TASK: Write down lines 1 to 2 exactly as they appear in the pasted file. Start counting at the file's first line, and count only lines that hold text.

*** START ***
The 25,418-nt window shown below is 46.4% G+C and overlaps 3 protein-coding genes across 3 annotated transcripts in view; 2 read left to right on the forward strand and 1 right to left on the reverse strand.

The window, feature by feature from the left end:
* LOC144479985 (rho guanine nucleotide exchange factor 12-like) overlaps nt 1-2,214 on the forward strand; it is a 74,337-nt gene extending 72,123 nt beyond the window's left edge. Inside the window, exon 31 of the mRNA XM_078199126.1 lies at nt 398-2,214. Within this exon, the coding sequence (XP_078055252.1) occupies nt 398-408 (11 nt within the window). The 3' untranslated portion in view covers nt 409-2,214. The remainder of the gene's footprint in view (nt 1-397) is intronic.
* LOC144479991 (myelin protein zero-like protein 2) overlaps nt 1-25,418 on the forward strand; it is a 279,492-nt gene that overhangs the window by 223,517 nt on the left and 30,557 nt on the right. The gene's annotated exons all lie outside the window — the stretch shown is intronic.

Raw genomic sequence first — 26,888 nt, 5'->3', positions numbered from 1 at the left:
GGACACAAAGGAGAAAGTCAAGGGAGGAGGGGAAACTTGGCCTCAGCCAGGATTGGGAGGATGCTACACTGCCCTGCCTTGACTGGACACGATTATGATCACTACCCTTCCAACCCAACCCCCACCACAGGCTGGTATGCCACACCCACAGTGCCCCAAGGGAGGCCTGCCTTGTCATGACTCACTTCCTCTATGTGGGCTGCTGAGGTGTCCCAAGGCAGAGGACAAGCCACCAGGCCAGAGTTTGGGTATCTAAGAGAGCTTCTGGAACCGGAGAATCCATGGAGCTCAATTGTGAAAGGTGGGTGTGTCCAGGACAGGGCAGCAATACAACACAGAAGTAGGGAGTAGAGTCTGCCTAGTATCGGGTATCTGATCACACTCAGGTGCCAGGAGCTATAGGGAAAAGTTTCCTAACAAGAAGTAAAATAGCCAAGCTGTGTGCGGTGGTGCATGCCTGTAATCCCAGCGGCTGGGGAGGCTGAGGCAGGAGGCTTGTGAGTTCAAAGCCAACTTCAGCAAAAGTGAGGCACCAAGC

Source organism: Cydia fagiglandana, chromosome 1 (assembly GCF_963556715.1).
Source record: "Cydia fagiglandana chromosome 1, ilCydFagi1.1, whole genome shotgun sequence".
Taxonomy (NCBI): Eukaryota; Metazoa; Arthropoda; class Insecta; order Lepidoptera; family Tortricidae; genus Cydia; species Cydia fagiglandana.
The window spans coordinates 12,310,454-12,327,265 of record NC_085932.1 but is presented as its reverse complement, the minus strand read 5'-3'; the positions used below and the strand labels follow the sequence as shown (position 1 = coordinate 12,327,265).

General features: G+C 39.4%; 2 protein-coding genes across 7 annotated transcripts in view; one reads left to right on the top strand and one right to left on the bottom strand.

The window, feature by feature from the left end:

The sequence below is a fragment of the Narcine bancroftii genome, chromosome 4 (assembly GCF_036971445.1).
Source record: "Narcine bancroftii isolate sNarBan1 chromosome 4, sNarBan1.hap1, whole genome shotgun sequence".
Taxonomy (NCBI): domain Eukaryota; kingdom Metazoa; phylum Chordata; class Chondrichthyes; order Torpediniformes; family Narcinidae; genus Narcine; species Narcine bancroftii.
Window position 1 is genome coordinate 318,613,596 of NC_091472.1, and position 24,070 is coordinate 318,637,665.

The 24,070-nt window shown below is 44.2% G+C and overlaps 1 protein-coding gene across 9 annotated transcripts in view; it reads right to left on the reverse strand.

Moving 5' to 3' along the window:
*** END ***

The 25,418-nt window shown below is 46.4% G+C and overlaps 3 protein-coding genes across 3 annotated transcripts in view; 2 read left to right on the forward strand and 1 right to left on the reverse strand.

The window, feature by feature from the left end: